Herpes is an infection caused by the herpes simplex virus (HSV) type 1 or 2. The part of the body affected by the virus denotes the type of infection. Herpes has cyclical episodes, with dormancy following a period of active symptoms. The first episode is usually the most severe, and symptoms may take two to four weeks to heal. Signs of herpes may not develop immediately after an individual contracts the virus, but noting symptoms and seeking treatment is essential to ensure one does not spread the infection.
Fluid-filled blisters are the most common symptom of herpes. They appear on the skin in a localized area. Oral herpes blisters develop on the face, usually around the lips. Blisters may also appear on or around the genitals. Though less common, some people may also develop blisters on the buttocks, anus, and inner thighs. Herpes whitlow causes blisters on the fingers, cuticles, toes, and feet. Regardless of the site of these sores, herpes blisters tend to break open and seep, then crust over before healing. This process usually takes take seven to 21 days, though the initial breakout may take longer.
A herpes episode usually starts with a tingling sensation in the area where the sores will form. This tingling may begin up to two days before the appearance of the blisters. In some individuals, especially those who are unaware they have the virus, the sensation may be so mild as to go unnoticed. However, individuals who have had a few episodes will likely be alerted of an impending flare-up and can take measures to lessen discomfort.
The tingling sensation often accompanies burning and itching in the affected area. These symptoms may persist even after the appearance of the sores because the virus is active in the epidermal layer. It is imperative that people resist the urge to scratch and irritate the skin, regardless of how severe the discomfort may be. Further aggravating the skin will only cause more damage, lengthening the recovery period and possibly spreading the infection. Scratching also increases the risk of the blisters becoming secondarily infected with bacteria.
Once the blisters form, the affected skin will be red and painful. Inflammation and redness increase the prominence of the blisters. The pain can range from a dull ache to more severe discomfort. The affected area may also become tender, such that any contact causes increased pain. These symptoms usually subside as the sores heal, but tenderness may remain afterward.
Pain and burning during urination are typical signs of genital herpes. The pain may be mild or severe but will make urination uncomfortable regardless. This symptom is more commonly experienced by women because the sores on the external genitalia become irritated when they come into contact with urine. The pain usually lessens in intensity once the crusting stage is complete. Once the sores heal, urination pain should cease.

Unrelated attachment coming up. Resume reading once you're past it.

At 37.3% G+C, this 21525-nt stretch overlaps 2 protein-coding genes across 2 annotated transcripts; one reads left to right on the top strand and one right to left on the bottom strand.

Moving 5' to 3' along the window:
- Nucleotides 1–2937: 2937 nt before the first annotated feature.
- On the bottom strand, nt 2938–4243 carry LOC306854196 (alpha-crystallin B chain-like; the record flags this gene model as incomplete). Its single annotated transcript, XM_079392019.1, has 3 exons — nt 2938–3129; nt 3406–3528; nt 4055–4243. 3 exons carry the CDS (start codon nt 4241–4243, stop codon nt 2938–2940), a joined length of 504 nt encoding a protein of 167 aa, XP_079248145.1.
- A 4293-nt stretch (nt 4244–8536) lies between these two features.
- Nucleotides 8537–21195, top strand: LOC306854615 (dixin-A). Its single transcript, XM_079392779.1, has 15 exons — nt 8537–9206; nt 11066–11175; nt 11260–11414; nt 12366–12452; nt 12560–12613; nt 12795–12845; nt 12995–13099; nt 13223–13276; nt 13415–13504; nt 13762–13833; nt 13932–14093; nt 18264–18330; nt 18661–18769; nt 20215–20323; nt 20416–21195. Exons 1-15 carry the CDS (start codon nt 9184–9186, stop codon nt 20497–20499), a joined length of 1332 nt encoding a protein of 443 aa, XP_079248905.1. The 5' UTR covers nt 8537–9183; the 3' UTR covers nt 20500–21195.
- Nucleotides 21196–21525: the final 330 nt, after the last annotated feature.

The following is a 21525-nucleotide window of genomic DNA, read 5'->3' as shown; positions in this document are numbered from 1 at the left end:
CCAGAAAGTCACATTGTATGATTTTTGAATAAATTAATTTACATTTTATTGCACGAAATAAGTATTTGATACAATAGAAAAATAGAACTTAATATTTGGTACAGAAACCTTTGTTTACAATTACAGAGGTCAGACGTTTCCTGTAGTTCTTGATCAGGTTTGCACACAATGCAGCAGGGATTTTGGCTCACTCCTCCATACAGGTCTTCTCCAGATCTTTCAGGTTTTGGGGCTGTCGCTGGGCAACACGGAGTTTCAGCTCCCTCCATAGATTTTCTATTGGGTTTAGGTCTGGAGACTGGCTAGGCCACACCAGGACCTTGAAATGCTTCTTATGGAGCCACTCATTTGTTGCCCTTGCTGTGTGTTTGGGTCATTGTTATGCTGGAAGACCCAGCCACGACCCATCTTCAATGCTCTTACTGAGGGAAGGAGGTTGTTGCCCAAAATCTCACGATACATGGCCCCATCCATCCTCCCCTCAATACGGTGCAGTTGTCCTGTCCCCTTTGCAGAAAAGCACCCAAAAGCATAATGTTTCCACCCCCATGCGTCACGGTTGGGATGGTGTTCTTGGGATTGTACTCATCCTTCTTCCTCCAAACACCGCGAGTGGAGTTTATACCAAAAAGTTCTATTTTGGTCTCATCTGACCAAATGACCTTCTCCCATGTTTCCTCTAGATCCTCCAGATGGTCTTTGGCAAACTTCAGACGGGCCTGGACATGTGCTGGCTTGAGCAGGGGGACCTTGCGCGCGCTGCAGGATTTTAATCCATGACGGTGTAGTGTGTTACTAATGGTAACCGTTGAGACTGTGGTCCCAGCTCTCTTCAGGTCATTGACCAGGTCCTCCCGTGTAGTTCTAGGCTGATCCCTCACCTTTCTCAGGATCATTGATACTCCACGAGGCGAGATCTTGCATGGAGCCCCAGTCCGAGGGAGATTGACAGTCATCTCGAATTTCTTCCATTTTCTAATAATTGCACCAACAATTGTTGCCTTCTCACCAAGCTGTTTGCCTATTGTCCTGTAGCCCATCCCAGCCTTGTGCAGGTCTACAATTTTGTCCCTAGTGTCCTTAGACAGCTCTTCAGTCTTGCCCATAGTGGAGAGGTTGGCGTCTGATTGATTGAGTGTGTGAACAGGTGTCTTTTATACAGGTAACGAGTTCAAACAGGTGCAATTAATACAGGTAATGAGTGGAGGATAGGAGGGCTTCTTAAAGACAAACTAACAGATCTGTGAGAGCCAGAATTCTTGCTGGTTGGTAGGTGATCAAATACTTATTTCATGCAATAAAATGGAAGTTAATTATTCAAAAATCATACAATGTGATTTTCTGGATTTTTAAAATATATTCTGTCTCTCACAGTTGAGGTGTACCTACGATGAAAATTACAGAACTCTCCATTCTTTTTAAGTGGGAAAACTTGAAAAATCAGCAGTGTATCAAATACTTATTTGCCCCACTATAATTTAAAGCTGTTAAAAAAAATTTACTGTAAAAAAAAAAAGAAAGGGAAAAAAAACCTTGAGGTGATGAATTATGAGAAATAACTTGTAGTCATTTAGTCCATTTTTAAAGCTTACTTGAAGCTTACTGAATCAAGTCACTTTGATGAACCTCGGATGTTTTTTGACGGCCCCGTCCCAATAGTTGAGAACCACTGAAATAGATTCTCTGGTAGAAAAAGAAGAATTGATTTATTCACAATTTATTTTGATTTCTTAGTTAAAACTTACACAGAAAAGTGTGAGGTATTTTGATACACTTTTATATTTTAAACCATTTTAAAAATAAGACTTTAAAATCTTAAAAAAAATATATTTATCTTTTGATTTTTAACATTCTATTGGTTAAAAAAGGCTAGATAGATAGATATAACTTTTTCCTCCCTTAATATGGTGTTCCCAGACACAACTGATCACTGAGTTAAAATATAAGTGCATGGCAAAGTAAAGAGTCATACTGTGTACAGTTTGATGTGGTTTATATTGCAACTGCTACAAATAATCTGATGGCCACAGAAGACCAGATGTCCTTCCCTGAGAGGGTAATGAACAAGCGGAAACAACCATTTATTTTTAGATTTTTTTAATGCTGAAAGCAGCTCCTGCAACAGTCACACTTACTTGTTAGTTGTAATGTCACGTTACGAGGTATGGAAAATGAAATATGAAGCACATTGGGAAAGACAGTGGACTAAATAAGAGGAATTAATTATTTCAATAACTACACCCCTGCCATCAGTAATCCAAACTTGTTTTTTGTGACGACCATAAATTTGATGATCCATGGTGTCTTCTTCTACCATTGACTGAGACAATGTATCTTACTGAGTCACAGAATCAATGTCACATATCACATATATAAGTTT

Other systemic symptoms that may accompany a herpes outbreak are headaches and muscle pain. Headaches tend to be severe while the muscle pain can be of low intensity, though draining nonetheless. As with a low-grade fever, over-the-counter medications can provide relief. A severe complication, herpes meningoencephalitis, can also cause these symptoms.
Many herpes flare-ups cause the lymph nodes near the affected area to enlarge. With genital herpes, the lymph nodes on both sides of the groin are affected. With oral herpes, those of the neck or ear become inflamed. As the herpes flare-up subsides, the enlargement should also decrease. Tenderness accompanying the swelling can add to discomfort or pain, especially in people with genital herpes.
In many individuals, herpes episodes come with flu-like symptoms, especially fever, due to the virus' interference with the immune system. The fever is usually low-grade, though it may cause fatigue and a general feeling of ill health. Fever is most common during the first outbreak of herpes and is less likely to occur with subsequent flare-ups. In a few cases, body temperature may rise even before the appearance of sores, though most experience this sign after the outbreak begins. Physicians usually recommend over-the-counter medication for relief from the fever. In rare cases, mostly involving young children and those with impaired immunity, a high-grade fever may develop and persist longer.
In some cases, the herpes virus may spread and infect one or both eyes, causing herpes keratitis. This infection can result in pain, blurred vision, and light sensitivity, as well as discharge and a feeling of grittiness in the eyes. Severe infections that do not receive proper treatment may also cause scarring that could lead to clouded or impaired vision. The virus can be transferred to the eye by touching or scratching a herpes blister and then touching or rubbing the eye.
Some oral herpes infections can spread to the esophagus, a tube that leads from the mouth to the stomach, causing herpes esophagitis. When that happens, pain and difficulty swallowing can develop. Some people also experience nausea, chest pain, heartburn, and low-grade fever. Typically, people with particularly low immunity experience this complication.
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